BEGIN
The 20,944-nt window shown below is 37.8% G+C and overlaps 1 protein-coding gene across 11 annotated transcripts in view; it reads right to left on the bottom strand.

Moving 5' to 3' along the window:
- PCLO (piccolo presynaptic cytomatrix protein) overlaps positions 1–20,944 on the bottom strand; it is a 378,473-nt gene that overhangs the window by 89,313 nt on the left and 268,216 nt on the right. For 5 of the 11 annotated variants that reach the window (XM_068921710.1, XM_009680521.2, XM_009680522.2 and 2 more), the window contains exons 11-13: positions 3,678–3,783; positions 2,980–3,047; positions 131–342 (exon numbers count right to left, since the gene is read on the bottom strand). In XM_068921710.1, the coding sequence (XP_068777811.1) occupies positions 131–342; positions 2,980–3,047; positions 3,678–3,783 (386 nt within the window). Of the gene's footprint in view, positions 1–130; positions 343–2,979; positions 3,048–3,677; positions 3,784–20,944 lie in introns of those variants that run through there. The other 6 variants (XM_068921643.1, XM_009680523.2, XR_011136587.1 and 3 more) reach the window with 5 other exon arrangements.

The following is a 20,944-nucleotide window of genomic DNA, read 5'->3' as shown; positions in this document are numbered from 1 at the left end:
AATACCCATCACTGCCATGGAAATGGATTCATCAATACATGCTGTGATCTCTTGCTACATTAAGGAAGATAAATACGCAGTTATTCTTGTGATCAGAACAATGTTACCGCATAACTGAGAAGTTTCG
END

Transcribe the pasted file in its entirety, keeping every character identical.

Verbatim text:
The 20,944-nt window shown below is 37.8% G+C and overlaps 1 protein-coding gene across 11 annotated transcripts in view; it reads right to left on the bottom strand.

Moving 5' to 3' along the window:
- PCLO (piccolo presynaptic cytomatrix protein) overlaps positions 1–20,944 on the bottom strand; it is a 378,473-nt gene that overhangs the window by 89,313 nt on the left and 268,216 nt on the right. For 5 of the 11 annotated variants that reach the window (XM_068921710.1, XM_009680521.2, XM_009680522.2 and 2 more), the window contains exons 11-13: positions 3,678–3,783; positions 2,980–3,047; positions 131–342 (exon numbers count right to left, since the gene is read on the bottom strand). In XM_068921710.1, the coding sequence (XP_068777811.1) occupies positions 131–342; positions 2,980–3,047; positions 3,678–3,783 (386 nt within the window). Of the gene's footprint in view, positions 1–130; positions 343–2,979; positions 3,048–3,677; positions 3,784–20,944 lie in introns of those variants that run through there. The other 6 variants (XM_068921643.1, XM_009680523.2, XR_011136587.1 and 3 more) reach the window with 5 other exon arrangements.

The following is a 20,944-nucleotide window of genomic DNA, read 5'->3' as shown; positions in this document are numbered from 1 at the left end:
AATACCCATCACTGCCATGGAAATGGATTCATCAATACATGCTGTGATCTCTTGCTACATTAAGGAAGATAAATACGCAGTTATTCTTGTGATCAGAACAATGTTACCGCATAACTGAGAAGTTTCG